RobertDyck,

You've floated this idea many times in the past (so to speak) and I've never been convinced that polyanhydride would survive in the environment on the surface in the long term.  Temporary sequestration isn't enough: to really terraform the planet it will be necessary to keep the carbon dioxide out if the atmosphere indefinitely.  A lethal dose of CO2 is about 50 mb, which represents about0.06% of total atmospheric carbon dioxide.

It is my understanding that polyanhydrides frequently decay in unfavorable environments over the course of a few months.  735 K, 92 bar, and corrosive chemicals everywhere wood certainly seem to qualify. 

This is of course to accept on faith that it's possible to get 100% of an organism down to C, H,     O, N, S.  It sends unlikely to me seeing as there's phosphorus in DNA.


-Josh

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#57 2013-04-17 09:28:41

RobertDyck
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From: Winnipeg, Canada
Registered: 2002-08-20
Posts: 5,876
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Re: Crops

A terraforming organism is not uniquely my idea, it's a refinement of Carl Segan's idea. And yes, it would require something to get phosphorus up into the clouds. As for polyanhydride stability, that would require some research. Speculation will do nothing. Stuff manufactured today is a co-polymer of something deliberately designed to decompose. It's used as a time delay delivery method for drugs. Without that other thing, polyanhydride is much stronger. And it would require something strong on the ends of each molecule (it's a long chain polymer).

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#58 2013-04-17 12:06:20

Terraformer
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From: Lancashire
Registered: 2007-08-27
Posts: 3,199
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Re: Crops

I wonder what sort of catchment area we'd need to use solar hydrogen to convert most of the CO2 to water... it would certainly be a megastructure...

The best idea I've seen for getting rid of the CO2 is to convert it into carbonates with metal dust from Mercury. Alternatively, if we can get the temperature low enough for it to liquefy (using mass produced reflective aerostats, forming a sort of foam, perhaps?) we might be able to garden the crust to get it to react away much of the CO2 seas.


"I guarantee you that at some point, everything's going to go south on you, and you're going to say, 'This is it, this is how I end.' Now you can either accept that, or you can get to work." - Mark Watney

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#59 2013-11-27 06:50:04

RobertDyck
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From: Winnipeg, Canada
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Posts: 5,876
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Re: Crops

Margarine and vegetable oil:

1/2 cup soy milk
1 cup soy oil
3-6 drops Lemon juice
1/2 tsp salt, or to taste

  • Add soy milk in food processor on high and allow to run for approximately 1 minute

  • In a slow, steady stream add oil as you continue processing the mixture until emulsified, approximately 2 minutes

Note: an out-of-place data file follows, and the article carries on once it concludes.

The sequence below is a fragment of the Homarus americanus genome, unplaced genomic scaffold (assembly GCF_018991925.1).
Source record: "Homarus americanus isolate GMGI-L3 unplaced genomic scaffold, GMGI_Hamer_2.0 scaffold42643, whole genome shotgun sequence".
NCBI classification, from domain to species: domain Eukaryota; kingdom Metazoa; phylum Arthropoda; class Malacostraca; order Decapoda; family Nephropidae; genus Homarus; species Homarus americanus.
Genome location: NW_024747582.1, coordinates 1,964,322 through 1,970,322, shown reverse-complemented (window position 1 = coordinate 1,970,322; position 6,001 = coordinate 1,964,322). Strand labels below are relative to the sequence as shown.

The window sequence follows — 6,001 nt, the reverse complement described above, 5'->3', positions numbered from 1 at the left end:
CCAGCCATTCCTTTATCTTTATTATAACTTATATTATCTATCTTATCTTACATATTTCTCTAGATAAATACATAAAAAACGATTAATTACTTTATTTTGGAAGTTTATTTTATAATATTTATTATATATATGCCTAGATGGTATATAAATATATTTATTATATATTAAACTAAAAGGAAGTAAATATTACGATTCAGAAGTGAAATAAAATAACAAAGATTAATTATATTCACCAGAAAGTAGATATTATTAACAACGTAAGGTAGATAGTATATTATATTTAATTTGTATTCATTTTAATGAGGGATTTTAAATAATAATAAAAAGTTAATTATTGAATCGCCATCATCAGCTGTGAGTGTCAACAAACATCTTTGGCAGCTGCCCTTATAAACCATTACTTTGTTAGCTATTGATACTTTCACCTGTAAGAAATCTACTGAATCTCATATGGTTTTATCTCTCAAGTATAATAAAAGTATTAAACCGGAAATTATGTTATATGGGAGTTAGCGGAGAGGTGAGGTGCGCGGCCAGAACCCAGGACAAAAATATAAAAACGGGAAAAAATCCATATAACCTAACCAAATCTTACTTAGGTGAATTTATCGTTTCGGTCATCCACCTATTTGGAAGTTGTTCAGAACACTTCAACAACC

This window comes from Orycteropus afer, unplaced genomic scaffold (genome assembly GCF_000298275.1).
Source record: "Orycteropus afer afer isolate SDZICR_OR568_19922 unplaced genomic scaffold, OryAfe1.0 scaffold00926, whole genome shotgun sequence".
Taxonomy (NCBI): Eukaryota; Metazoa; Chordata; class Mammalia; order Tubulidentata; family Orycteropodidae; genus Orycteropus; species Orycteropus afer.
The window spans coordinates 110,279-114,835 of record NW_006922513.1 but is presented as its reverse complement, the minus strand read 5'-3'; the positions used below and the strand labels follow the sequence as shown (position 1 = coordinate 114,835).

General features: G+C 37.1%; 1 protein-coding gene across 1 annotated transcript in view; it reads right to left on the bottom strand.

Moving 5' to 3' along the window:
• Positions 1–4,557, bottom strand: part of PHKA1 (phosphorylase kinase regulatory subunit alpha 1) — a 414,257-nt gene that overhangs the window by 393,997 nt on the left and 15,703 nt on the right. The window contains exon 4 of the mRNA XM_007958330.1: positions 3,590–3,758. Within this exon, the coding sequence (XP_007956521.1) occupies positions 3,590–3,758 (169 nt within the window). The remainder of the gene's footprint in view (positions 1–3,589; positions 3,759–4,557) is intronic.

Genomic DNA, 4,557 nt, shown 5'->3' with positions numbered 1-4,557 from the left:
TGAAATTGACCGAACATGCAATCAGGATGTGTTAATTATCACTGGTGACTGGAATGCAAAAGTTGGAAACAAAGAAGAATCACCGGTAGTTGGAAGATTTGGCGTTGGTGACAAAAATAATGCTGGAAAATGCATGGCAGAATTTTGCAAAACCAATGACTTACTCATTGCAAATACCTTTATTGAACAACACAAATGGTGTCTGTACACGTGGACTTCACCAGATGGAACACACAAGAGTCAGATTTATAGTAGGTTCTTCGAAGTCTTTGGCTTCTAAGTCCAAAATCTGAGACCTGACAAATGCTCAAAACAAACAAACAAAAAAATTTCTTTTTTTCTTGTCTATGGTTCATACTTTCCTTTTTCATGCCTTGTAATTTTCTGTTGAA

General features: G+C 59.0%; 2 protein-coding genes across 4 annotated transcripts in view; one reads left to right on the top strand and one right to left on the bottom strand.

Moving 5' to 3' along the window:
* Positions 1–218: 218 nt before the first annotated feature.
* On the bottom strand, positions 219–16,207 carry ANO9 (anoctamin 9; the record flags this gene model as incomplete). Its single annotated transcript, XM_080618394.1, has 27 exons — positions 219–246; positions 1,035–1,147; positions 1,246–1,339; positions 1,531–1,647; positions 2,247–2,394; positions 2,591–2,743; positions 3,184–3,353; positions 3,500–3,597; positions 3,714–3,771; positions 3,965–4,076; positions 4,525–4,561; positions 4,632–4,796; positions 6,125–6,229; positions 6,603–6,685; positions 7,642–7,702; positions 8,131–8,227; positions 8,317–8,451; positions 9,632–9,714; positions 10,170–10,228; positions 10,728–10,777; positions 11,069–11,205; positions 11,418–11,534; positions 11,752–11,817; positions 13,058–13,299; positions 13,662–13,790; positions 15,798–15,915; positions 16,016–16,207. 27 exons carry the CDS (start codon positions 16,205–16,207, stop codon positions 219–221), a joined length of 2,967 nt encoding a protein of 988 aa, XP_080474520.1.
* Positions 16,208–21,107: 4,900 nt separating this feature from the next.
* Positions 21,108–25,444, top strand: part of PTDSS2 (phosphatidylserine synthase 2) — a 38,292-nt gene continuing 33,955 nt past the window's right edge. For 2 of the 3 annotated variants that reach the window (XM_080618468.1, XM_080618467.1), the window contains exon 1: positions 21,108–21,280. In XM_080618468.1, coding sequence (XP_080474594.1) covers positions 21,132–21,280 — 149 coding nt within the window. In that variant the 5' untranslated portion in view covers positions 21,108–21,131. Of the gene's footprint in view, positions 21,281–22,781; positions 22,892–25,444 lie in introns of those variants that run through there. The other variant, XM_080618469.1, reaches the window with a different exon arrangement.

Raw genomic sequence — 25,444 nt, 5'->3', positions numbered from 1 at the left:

• Add your drops of lemon juice (remember, the more you add the more it carries the taste) as well as any other flavorings (herbs, etc.)

  • Blend

  • Turn off processor

  • Keep margarine in an air tight container in the fridge

Acid of lemon juice is a natural preservative. I found a few recipes on the internet, most also call for soy lecithin, but some say there's enough in soy milk. Lecithin is make from soy oil, so using soy oil instead of some other vegetable oil means that's more lecithin. So you don't need to add isolated lecithin.

One recipe doesn't have salt at all, but all say "or to taste".

Many recipies also call for turmeric, but that's just for colour. If you're willing to accept white margarine, you can leave it out.

I also emailed the manufacturer of the oil expeller. This is important because the internet says soy oil is made by using a solvent. Getting the solvent out of the oil is a major health concern. So using mechanical means to remove oil would avoid that problem. This was his reply:

-----Original Message-----
Dear Robert,

It will work for soybeans, although the oil contents is beneath 25%. I managed to press the oil with a handy trick: just before pressing I soak the beans in boiling water for 2 seconds, let the water drip off and press the warm beans. I expect there is a difference in oil contents between soy varieties too. Turning of the crank requires some extra muscles.
-----

http://www.piteba.com/eng/index_eng.html

http://www.amazon.com/Piteba-Nut-Seed-E … B004H2SDTM

http://www.ebay.ca/sch/i.html?_trksid=p … &_from=R40

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#60 2013-11-27 12:37:31

JoshNH4H
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From: Pullman, WA
Registered: 2007-07-15
Posts: 2,526
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Re: Crops

Have you tried to make this recipe?  If so, how did it taste compared to normal margarine?


-Josh

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#61 2013-11-27 14:55:49

Terraformer
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From: Lancashire
Registered: 2007-08-27
Posts: 3,199
Website

Re: Crops

One of the great things about this part of space colonisation is that you can do nearly all the research needed on a very low budget. wink